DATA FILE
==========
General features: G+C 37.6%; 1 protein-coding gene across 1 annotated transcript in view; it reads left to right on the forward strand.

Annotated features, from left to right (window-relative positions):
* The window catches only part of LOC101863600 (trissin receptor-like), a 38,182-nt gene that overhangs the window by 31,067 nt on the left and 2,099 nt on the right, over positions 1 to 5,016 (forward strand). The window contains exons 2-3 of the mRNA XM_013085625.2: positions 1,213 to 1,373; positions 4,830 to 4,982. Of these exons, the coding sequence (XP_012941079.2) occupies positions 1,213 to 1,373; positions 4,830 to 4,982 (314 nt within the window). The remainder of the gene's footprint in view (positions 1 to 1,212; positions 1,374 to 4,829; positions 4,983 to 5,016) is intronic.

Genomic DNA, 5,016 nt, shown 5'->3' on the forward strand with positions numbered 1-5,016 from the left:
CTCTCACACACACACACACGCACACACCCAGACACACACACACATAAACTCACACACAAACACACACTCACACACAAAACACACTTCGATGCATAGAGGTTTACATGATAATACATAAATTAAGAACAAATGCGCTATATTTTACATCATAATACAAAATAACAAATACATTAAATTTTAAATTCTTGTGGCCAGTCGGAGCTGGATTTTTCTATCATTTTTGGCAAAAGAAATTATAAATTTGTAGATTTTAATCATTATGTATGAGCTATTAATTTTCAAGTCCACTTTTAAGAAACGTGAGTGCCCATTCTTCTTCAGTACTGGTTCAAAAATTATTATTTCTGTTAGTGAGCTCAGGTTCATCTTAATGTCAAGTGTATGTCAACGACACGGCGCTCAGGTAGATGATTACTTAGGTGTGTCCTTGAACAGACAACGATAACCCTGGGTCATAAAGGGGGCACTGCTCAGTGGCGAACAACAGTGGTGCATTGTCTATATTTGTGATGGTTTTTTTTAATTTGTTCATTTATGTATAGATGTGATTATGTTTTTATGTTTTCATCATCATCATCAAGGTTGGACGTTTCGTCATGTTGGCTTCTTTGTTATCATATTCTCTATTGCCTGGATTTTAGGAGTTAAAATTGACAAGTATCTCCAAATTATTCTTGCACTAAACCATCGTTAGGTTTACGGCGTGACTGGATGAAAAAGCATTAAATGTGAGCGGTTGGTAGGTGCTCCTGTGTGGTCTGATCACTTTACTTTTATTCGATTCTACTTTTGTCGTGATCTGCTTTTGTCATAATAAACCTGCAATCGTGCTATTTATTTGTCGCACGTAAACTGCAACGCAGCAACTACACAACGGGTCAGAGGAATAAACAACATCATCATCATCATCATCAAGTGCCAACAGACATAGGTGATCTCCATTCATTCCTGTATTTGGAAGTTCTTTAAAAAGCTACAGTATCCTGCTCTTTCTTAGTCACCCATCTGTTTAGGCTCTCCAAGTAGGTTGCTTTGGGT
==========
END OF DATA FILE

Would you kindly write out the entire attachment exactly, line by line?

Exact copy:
General features: G+C 37.6%; 1 protein-coding gene across 1 annotated transcript in view; it reads left to right on the forward strand.

Annotated features, from left to right (window-relative positions):
* The window catches only part of LOC101863600 (trissin receptor-like), a 38,182-nt gene that overhangs the window by 31,067 nt on the left and 2,099 nt on the right, over positions 1 to 5,016 (forward strand). The window contains exons 2-3 of the mRNA XM_013085625.2: positions 1,213 to 1,373; positions 4,830 to 4,982. Of these exons, the coding sequence (XP_012941079.2) occupies positions 1,213 to 1,373; positions 4,830 to 4,982 (314 nt within the window). The remainder of the gene's footprint in view (positions 1 to 1,212; positions 1,374 to 4,829; positions 4,983 to 5,016) is intronic.

Genomic DNA, 5,016 nt, shown 5'->3' on the forward strand with positions numbered 1-5,016 from the left:
CTCTCACACACACACACACGCACACACCCAGACACACACACACATAAACTCACACACAAACACACACTCACACACAAAACACACTTCGATGCATAGAGGTTTACATGATAATACATAAATTAAGAACAAATGCGCTATATTTTACATCATAATACAAAATAACAAATACATTAAATTTTAAATTCTTGTGGCCAGTCGGAGCTGGATTTTTCTATCATTTTTGGCAAAAGAAATTATAAATTTGTAGATTTTAATCATTATGTATGAGCTATTAATTTTCAAGTCCACTTTTAAGAAACGTGAGTGCCCATTCTTCTTCAGTACTGGTTCAAAAATTATTATTTCTGTTAGTGAGCTCAGGTTCATCTTAATGTCAAGTGTATGTCAACGACACGGCGCTCAGGTAGATGATTACTTAGGTGTGTCCTTGAACAGACAACGATAACCCTGGGTCATAAAGGGGGCACTGCTCAGTGGCGAACAACAGTGGTGCATTGTCTATATTTGTGATGGTTTTTTTTAATTTGTTCATTTATGTATAGATGTGATTATGTTTTTATGTTTTCATCATCATCATCAAGGTTGGACGTTTCGTCATGTTGGCTTCTTTGTTATCATATTCTCTATTGCCTGGATTTTAGGAGTTAAAATTGACAAGTATCTCCAAATTATTCTTGCACTAAACCATCGTTAGGTTTACGGCGTGACTGGATGAAAAAGCATTAAATGTGAGCGGTTGGTAGGTGCTCCTGTGTGGTCTGATCACTTTACTTTTATTCGATTCTACTTTTGTCGTGATCTGCTTTTGTCATAATAAACCTGCAATCGTGCTATTTATTTGTCGCACGTAAACTGCAACGCAGCAACTACACAACGGGTCAGAGGAATAAACAACATCATCATCATCATCATCAAGTGCCAACAGACATAGGTGATCTCCATTCATTCCTGTATTTGGAAGTTCTTTAAAAAGCTACAGTATCCTGCTCTTTCTTAGTCACCCATCTGTTTAGGCTCTCCAAGTAGGTTGCTTTGGGT